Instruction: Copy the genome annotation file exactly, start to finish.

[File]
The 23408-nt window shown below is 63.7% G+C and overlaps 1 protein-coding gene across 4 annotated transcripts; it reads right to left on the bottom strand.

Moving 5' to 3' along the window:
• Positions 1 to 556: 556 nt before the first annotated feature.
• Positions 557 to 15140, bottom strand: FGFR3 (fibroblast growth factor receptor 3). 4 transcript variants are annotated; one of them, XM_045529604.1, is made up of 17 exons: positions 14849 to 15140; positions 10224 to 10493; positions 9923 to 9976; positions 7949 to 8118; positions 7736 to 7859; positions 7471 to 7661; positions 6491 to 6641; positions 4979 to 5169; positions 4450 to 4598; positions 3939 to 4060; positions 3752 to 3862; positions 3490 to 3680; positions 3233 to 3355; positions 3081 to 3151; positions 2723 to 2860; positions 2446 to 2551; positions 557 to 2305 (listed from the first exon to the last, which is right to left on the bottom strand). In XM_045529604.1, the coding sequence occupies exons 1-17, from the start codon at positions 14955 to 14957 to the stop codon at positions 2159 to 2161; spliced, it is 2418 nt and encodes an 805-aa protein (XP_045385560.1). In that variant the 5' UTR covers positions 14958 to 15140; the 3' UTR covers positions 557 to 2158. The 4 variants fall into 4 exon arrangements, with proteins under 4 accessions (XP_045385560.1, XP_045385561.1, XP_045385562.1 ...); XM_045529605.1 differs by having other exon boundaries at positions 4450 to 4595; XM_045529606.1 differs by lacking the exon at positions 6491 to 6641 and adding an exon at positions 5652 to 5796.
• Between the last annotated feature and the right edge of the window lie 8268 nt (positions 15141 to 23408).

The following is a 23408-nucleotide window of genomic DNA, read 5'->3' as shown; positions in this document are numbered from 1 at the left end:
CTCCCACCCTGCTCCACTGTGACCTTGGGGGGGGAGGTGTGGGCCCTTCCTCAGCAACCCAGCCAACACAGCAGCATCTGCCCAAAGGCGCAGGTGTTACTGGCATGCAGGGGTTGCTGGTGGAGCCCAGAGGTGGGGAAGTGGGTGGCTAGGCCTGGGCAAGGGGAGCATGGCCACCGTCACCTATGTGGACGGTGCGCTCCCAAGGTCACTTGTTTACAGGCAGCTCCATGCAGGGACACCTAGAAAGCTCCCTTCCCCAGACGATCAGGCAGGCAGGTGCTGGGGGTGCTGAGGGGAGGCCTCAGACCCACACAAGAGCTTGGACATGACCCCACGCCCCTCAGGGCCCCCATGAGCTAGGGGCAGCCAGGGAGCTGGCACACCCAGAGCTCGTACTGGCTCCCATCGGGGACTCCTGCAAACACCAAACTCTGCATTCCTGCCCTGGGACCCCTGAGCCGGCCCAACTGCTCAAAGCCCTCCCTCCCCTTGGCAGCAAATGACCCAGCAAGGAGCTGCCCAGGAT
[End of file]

The 23408-nt window shown below is 63.7% G+C and overlaps 1 protein-coding gene across 4 annotated transcripts; it reads right to left on the bottom strand.

Moving 5' to 3' along the window:
• Positions 1 to 556: 556 nt before the first annotated feature.
• Positions 557 to 15140, bottom strand: FGFR3 (fibroblast growth factor receptor 3). 4 transcript variants are annotated; one of them, XM_045529604.1, is made up of 17 exons: positions 14849 to 15140; positions 10224 to 10493; positions 9923 to 9976; positions 7949 to 8118; positions 7736 to 7859; positions 7471 to 7661; positions 6491 to 6641; positions 4979 to 5169; positions 4450 to 4598; positions 3939 to 4060; positions 3752 to 3862; positions 3490 to 3680; positions 3233 to 3355; positions 3081 to 3151; positions 2723 to 2860; positions 2446 to 2551; positions 557 to 2305 (listed from the first exon to the last, which is right to left on the bottom strand). In XM_045529604.1, the coding sequence occupies exons 1-17, from the start codon at positions 14955 to 14957 to the stop codon at positions 2159 to 2161; spliced, it is 2418 nt and encodes an 805-aa protein (XP_045385560.1). In that variant the 5' UTR covers positions 14958 to 15140; the 3' UTR covers positions 557 to 2158. The 4 variants fall into 4 exon arrangements, with proteins under 4 accessions (XP_045385560.1, XP_045385561.1, XP_045385562.1 ...); XM_045529605.1 differs by having other exon boundaries at positions 4450 to 4595; XM_045529606.1 differs by lacking the exon at positions 6491 to 6641 and adding an exon at positions 5652 to 5796.
• Between the last annotated feature and the right edge of the window lie 8268 nt (positions 15141 to 23408).

The following is a 23408-nucleotide window of genomic DNA, read 5'->3' as shown; positions in this document are numbered from 1 at the left end:
CTCCCACCCTGCTCCACTGTGACCTTGGGGGGGGAGGTGTGGGCCCTTCCTCAGCAACCCAGCCAACACAGCAGCATCTGCCCAAAGGCGCAGGTGTTACTGGCATGCAGGGGTTGCTGGTGGAGCCCAGAGGTGGGGAAGTGGGTGGCTAGGCCTGGGCAAGGGGAGCATGGCCACCGTCACCTATGTGGACGGTGCGCTCCCAAGGTCACTTGTTTACAGGCAGCTCCATGCAGGGACACCTAGAAAGCTCCCTTCCCCAGACGATCAGGCAGGCAGGTGCTGGGGGTGCTGAGGGGAGGCCTCAGACCCACACAAGAGCTTGGACATGACCCCACGCCCCTCAGGGCCCCCATGAGCTAGGGGCAGCCAGGGAGCTGGCACACCCAGAGCTCGTACTGGCTCCCATCGGGGACTCCTGCAAACACCAAACTCTGCATTCCTGCCCTGGGACCCCTGAGCCGGCCCAACTGCTCAAAGCCCTCCCTCCCCTTGGCAGCAAATGACCCAGCAAGGAGCTGCCCAGGAT